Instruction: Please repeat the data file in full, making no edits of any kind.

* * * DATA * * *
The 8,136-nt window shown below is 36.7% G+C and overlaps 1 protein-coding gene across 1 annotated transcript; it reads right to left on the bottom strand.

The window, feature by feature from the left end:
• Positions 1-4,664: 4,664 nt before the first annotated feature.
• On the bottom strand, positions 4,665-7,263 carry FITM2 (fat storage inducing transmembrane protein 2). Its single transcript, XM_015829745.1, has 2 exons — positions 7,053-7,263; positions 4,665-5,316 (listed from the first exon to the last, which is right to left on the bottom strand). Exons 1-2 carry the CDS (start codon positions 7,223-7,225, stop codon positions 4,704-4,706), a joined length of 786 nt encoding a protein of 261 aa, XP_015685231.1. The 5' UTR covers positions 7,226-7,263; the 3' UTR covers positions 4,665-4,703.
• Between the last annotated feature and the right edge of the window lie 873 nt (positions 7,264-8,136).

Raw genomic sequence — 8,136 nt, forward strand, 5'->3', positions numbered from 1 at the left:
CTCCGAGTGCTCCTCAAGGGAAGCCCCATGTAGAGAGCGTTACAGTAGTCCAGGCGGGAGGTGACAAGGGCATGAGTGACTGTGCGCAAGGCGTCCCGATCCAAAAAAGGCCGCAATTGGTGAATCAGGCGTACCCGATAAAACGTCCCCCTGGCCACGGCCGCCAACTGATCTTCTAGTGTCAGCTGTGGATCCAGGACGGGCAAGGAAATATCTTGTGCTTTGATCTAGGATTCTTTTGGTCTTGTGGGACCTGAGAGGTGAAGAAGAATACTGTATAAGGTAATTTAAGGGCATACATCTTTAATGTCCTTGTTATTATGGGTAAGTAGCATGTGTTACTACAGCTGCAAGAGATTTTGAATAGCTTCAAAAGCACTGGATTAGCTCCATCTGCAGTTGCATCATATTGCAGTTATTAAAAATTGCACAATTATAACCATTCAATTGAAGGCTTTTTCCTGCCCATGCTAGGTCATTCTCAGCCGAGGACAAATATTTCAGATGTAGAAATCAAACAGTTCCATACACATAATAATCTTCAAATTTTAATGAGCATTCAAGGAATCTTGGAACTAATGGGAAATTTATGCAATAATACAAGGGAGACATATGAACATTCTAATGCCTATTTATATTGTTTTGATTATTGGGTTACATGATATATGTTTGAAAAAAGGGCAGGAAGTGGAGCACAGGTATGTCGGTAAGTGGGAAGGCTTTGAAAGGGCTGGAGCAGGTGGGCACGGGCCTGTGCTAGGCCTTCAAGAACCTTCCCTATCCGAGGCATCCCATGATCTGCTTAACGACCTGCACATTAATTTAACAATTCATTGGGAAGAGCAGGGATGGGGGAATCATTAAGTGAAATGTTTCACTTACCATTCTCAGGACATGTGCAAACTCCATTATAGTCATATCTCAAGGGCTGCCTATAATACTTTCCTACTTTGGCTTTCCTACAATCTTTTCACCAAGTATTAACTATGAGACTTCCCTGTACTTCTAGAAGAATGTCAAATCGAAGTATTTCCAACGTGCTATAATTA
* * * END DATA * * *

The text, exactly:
The 8,136-nt window shown below is 36.7% G+C and overlaps 1 protein-coding gene across 1 annotated transcript; it reads right to left on the bottom strand.

The window, feature by feature from the left end:
• Positions 1-4,664: 4,664 nt before the first annotated feature.
• On the bottom strand, positions 4,665-7,263 carry FITM2 (fat storage inducing transmembrane protein 2). Its single transcript, XM_015829745.1, has 2 exons — positions 7,053-7,263; positions 4,665-5,316 (listed from the first exon to the last, which is right to left on the bottom strand). Exons 1-2 carry the CDS (start codon positions 7,223-7,225, stop codon positions 4,704-4,706), a joined length of 786 nt encoding a protein of 261 aa, XP_015685231.1. The 5' UTR covers positions 7,226-7,263; the 3' UTR covers positions 4,665-4,703.
• Between the last annotated feature and the right edge of the window lie 873 nt (positions 7,264-8,136).

Raw genomic sequence — 8,136 nt, forward strand, 5'->3', positions numbered from 1 at the left:
CTCCGAGTGCTCCTCAAGGGAAGCCCCATGTAGAGAGCGTTACAGTAGTCCAGGCGGGAGGTGACAAGGGCATGAGTGACTGTGCGCAAGGCGTCCCGATCCAAAAAAGGCCGCAATTGGTGAATCAGGCGTACCCGATAAAACGTCCCCCTGGCCACGGCCGCCAACTGATCTTCTAGTGTCAGCTGTGGATCCAGGACGGGCAAGGAAATATCTTGTGCTTTGATCTAGGATTCTTTTGGTCTTGTGGGACCTGAGAGGTGAAGAAGAATACTGTATAAGGTAATTTAAGGGCATACATCTTTAATGTCCTTGTTATTATGGGTAAGTAGCATGTGTTACTACAGCTGCAAGAGATTTTGAATAGCTTCAAAAGCACTGGATTAGCTCCATCTGCAGTTGCATCATATTGCAGTTATTAAAAATTGCACAATTATAACCATTCAATTGAAGGCTTTTTCCTGCCCATGCTAGGTCATTCTCAGCCGAGGACAAATATTTCAGATGTAGAAATCAAACAGTTCCATACACATAATAATCTTCAAATTTTAATGAGCATTCAAGGAATCTTGGAACTAATGGGAAATTTATGCAATAATACAAGGGAGACATATGAACATTCTAATGCCTATTTATATTGTTTTGATTATTGGGTTACATGATATATGTTTGAAAAAAGGGCAGGAAGTGGAGCACAGGTATGTCGGTAAGTGGGAAGGCTTTGAAAGGGCTGGAGCAGGTGGGCACGGGCCTGTGCTAGGCCTTCAAGAACCTTCCCTATCCGAGGCATCCCATGATCTGCTTAACGACCTGCACATTAATTTAACAATTCATTGGGAAGAGCAGGGATGGGGGAATCATTAAGTGAAATGTTTCACTTACCATTCTCAGGACATGTGCAAACTCCATTATAGTCATATCTCAAGGGCTGCCTATAATACTTTCCTACTTTGGCTTTCCTACAATCTTTTCACCAAGTATTAACTATGAGACTTCCCTGTACTTCTAGAAGAATGTCAAATCGAAGTATTTCCAACGTGCTATAATTA